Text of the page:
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Crull v. Colvin

United States District Court, N.D. Indiana, Hammond Division

March 11, 2015

CINDY S. CRULL, Plaintiff,
CAROLYN W. COLVIN, Acting Commissioner of the Social Security Administration, Defendant.


JOHN E. MARTIN, Magistrate Judge.

This matter is before the Court on a Complaint [DE 1], filed by Plaintiff Cindy S. Crull on September 11, 2013, and a Plaintiff's Brief in Support of Reversing the Decision of the Commissioner of Social Security [DE 16], filed by Plaintiff on February 18, 2014. Plaintiff requests that the decision of the Administrative Law Judge be reversed and remanded for further proceedings. On May 28, 2014, the Commissioner filed a response, and on June 11, 2014, Plaintiff filed a reply. For the following reasons, the Court grants Plaintiff's request for remand.


On March 9, 2011, Plaintiff filed an application for supplemental security income ("SSI") with the U.S. Social Security Administration ("SSA") alleging that she became disabled on November 4, 2009. Plaintiff's application was denied initially and upon reconsideration. On August 7, 2012, Administrative Law Judge ("ALJ") Henry Kramzyk held a hearing at which Plaintiff, with a non-attorney representative, and a vocational expert ("VE") testified. On August 21, 2012, a supplemental hearing was held via telephone at which the non-attorney representative and the VE testified, but the claimaint did not. On September 14, 2012, the ALJ issued a decision finding that Plaintiff was not disabled.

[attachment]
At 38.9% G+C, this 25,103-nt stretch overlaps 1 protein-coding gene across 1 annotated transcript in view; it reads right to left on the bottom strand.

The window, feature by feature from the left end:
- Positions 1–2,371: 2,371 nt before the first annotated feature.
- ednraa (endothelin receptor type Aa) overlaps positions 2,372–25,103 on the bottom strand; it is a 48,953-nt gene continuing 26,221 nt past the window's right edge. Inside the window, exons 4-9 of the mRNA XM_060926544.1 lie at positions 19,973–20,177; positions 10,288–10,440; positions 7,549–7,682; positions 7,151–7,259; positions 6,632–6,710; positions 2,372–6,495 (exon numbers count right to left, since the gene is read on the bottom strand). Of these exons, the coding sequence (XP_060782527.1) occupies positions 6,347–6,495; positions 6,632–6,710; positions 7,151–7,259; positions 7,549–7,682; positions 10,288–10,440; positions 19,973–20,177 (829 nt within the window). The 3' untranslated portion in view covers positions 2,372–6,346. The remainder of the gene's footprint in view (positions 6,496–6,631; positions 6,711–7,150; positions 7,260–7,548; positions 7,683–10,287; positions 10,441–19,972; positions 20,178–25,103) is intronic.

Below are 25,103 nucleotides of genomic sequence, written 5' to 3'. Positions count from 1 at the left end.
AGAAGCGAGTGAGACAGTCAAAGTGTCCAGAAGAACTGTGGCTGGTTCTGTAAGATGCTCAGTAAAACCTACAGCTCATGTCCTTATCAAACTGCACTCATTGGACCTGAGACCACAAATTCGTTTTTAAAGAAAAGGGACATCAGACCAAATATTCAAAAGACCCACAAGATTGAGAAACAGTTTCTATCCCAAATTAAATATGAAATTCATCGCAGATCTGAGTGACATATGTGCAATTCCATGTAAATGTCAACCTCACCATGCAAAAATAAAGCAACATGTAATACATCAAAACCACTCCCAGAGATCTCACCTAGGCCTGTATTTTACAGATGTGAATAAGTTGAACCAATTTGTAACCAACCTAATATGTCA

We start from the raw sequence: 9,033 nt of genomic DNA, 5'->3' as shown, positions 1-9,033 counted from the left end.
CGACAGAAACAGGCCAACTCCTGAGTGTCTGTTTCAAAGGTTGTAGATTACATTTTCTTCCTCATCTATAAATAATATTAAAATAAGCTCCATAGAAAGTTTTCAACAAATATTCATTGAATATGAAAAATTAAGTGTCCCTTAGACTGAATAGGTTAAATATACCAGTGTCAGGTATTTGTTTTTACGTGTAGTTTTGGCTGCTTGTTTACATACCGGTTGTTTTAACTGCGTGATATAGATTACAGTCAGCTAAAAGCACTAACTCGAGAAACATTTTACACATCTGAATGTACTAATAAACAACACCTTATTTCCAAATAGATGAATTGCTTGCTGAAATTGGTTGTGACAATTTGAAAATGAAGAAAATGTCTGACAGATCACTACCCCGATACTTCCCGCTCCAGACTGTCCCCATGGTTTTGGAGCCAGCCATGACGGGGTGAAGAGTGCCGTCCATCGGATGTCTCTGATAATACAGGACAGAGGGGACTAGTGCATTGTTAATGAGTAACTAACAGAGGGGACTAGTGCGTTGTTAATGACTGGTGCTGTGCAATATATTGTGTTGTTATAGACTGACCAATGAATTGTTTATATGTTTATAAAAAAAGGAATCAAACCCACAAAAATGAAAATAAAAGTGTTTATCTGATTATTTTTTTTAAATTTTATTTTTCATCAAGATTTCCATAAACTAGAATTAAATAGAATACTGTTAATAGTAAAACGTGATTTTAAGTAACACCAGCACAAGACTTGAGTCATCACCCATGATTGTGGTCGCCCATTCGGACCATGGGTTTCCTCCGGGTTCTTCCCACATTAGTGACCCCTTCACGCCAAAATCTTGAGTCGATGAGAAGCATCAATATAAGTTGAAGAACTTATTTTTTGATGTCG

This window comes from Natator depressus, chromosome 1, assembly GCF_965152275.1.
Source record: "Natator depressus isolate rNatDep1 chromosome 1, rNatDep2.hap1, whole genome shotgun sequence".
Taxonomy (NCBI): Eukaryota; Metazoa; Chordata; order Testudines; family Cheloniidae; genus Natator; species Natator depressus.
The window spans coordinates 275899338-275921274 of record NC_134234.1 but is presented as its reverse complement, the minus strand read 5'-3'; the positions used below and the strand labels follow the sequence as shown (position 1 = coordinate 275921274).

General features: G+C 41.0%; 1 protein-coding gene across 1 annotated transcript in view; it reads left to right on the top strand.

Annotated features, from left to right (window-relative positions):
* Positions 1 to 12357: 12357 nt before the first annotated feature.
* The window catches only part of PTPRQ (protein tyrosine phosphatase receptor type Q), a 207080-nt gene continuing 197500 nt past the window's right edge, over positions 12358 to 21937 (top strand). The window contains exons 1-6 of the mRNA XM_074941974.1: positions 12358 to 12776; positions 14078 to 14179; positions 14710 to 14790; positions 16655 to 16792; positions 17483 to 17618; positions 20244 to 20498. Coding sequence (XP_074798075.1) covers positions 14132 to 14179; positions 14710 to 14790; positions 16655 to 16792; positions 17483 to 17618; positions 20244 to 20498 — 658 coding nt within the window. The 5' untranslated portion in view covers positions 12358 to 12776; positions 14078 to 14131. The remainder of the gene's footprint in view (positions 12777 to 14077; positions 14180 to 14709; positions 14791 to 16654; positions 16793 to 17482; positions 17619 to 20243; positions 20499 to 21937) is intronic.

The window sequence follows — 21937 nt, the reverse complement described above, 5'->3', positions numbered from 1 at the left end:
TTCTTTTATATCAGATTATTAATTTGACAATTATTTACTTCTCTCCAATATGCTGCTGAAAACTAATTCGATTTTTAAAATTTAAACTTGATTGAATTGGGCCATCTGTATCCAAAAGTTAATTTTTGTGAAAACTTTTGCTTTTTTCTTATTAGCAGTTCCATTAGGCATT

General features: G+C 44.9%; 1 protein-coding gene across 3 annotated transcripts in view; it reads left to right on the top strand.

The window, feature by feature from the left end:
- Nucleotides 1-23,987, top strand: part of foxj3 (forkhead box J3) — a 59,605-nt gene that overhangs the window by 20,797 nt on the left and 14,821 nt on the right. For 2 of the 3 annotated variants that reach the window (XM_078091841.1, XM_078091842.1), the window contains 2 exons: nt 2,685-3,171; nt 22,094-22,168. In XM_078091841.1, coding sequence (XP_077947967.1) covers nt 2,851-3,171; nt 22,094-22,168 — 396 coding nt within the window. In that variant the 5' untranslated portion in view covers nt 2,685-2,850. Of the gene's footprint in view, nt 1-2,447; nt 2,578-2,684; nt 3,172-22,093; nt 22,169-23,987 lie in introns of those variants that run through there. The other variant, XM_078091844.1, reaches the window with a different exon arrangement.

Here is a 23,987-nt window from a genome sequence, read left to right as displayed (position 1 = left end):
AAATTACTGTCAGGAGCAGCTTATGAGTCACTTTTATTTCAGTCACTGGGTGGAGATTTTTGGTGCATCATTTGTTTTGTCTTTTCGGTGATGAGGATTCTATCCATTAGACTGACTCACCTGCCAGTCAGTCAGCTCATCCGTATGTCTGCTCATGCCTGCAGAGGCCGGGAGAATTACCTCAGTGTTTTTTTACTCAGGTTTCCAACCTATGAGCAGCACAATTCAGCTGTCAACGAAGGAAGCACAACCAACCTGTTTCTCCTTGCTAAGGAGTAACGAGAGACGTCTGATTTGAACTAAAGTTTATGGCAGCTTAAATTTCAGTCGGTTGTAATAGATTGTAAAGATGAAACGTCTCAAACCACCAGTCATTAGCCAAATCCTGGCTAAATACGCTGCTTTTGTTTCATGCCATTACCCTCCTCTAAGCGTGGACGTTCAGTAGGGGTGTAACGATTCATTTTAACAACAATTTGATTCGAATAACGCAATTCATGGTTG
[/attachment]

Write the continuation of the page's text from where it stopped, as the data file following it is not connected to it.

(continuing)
The ALJ made the following findings under the required five-step analysis:

1. The claimant has not engaged in substantial gainful activity since March 9, 2011, the application date. (20 CFR 416.971 et seq. ).
2. The claimant had the following severe impairments: obesity and degenerative changes in the lumbar spine with radiculopathy (20 CFR 416.920(c)).